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New Right Party, Romania

Noua Dreapta

Last modified: 2022-10-14 by rob raeside
Keywords: noua dreapta | celtic cross | new right |
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[Noua Dreapta] image by M Schmöger, 14 January 2007

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Description of the flag

The Noua Dreapta (= New Right) is a neo-fascist organization in Romania. It sees itself as successor to the 1930ies fascist organization Iron Guard (Garda de Fier). Not surprisingly it uses a lot of flags, their main symbol being the Celtic Cross []:
"Simbolul Noii Drepte este Crucea Celtica, unul dintre cele mai raspandite simboluri crestine, prezent in mii de biserici si in simbolistica populara a fiecarei natiuni europene."
My translation: The symbol of the New Right is the Celtic Cross, one of the most widespread Christian symbols, present in our churches and in the popular symbolism of each European nation.
This Celtic Cross is mainly used on green flags [see sources], as the colour of the Iron Guard was green, and the Noua Dreapta members wear green shirts.


M Schmöger, 14 January 2007

The colour green for the field was previously used by the Legionary movement.
Marc Pasquin, 30 March 2007

Flag Variants

There are also two variants of the Celtic Cross on a black field in use, but not as widespread as the green version.

[New Right] image by M Schmöger, 14 January 2007

[New Right] image by M Schmöger, 14 January 2007


[New Right] image by M Schmöger, 14 January 2007

As the Noua Dreapta reveres the historical leader of the Iron Guard, Corneliu Zelea Codreanu, they show a portrait of him together with the Celtic Cross on another flag variant.


[New Right] image by M Schmöger, 14 January 2007

Finally, a horizontal bicolour of dark grey over light grey, with a white Celtic Cross (fimbriated black) in the center, and the inscriptions "NOUA DREAPTA" (in an arc over the Celtic Cross) and "TIMIŞOARA" (in an arc under the Celtic Cross) can be seen [5]. This is obviously the flag of the Timişoara branch of the organization, and it is probable that other branches have similar flags.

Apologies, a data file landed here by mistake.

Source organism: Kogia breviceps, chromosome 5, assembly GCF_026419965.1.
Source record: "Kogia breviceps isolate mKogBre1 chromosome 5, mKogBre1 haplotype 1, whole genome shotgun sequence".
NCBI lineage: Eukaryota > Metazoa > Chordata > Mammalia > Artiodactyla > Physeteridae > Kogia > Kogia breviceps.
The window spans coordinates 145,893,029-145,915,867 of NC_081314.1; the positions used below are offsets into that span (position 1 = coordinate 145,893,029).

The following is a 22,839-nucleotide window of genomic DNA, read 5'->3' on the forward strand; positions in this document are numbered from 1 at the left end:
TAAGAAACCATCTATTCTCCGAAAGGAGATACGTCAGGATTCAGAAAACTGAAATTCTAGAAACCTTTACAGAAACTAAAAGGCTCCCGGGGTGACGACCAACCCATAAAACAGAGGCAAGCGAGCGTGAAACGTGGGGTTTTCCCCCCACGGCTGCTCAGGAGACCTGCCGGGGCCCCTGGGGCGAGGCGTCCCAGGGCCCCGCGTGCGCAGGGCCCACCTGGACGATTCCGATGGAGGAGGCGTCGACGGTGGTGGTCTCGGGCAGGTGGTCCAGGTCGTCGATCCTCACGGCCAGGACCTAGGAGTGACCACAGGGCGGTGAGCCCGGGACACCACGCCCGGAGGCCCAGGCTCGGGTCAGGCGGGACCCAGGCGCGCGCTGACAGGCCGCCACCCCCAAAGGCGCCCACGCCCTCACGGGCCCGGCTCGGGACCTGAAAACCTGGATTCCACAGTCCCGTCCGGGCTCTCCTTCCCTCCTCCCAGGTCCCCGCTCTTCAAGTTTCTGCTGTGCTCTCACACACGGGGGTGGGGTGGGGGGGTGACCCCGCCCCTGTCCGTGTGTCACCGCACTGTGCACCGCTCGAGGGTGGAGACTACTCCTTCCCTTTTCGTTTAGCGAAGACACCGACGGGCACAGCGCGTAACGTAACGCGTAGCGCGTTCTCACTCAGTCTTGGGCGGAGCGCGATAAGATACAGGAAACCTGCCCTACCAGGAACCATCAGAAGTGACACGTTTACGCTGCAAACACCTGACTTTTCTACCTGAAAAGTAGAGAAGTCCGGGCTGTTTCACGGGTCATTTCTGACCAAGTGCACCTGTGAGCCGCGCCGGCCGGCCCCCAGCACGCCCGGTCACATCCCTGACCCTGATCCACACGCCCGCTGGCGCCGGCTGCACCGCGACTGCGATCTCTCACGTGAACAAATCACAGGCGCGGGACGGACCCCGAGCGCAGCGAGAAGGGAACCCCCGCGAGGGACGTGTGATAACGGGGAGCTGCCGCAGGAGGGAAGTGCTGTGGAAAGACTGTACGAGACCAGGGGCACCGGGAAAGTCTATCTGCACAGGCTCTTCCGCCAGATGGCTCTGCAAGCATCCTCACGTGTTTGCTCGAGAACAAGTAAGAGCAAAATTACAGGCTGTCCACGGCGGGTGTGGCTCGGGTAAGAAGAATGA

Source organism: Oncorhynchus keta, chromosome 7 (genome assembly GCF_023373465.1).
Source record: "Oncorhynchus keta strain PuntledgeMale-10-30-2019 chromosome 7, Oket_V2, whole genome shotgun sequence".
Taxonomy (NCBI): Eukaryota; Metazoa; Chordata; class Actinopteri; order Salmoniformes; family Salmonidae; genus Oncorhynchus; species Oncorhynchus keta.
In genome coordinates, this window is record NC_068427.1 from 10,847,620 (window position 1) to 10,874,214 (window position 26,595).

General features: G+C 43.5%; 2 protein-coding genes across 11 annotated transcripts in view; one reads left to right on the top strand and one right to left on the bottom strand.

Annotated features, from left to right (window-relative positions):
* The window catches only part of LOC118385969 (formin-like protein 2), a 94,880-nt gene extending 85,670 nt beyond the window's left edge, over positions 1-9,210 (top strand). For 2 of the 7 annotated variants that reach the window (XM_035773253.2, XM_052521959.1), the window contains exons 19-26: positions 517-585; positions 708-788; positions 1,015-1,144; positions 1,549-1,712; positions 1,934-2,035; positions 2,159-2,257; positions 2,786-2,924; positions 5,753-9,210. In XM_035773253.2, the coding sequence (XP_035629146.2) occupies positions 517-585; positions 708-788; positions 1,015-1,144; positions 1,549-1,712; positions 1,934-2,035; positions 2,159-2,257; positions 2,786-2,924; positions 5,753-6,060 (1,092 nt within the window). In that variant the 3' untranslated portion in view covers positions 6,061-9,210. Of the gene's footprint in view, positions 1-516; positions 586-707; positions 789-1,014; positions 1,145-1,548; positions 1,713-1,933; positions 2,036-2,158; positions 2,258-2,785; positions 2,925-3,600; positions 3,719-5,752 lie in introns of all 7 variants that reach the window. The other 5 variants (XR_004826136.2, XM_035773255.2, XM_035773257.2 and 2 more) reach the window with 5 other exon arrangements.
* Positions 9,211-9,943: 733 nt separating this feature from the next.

Manuella Schmöger, 14 January 2007

[New Right] image by Tomislav Todorovic, 7 June 2011

The national flag with a black Celtic cross in centre of yellow field was used by the New Right at a rally in Timisoara in April 2011. The rally was held before the Consulate of Serbia as the protest against the "persecution" of ultra-rightists in that country. In fact, the cases described in the article are those of football hooligans, one of whom was sentenced for attempted murder of a policeman during the riots that broke at a national championship match and a large group of others were sentenced for having massacred a French football fan who had come to Belgrade for an international match. (This is just another example of ultra-rightists' attempts - unfortunately, often successful - of infiltration among the football hooligans with the ultimate goal of converting them to their ideology, typical not only for Romania and Serbia, but for other European countries as well.) This flag might be inspired by the similar flag of National-Christian Defense League (see FOTW page ro}fasc.html), only replacing the swastika with the Celtic cross.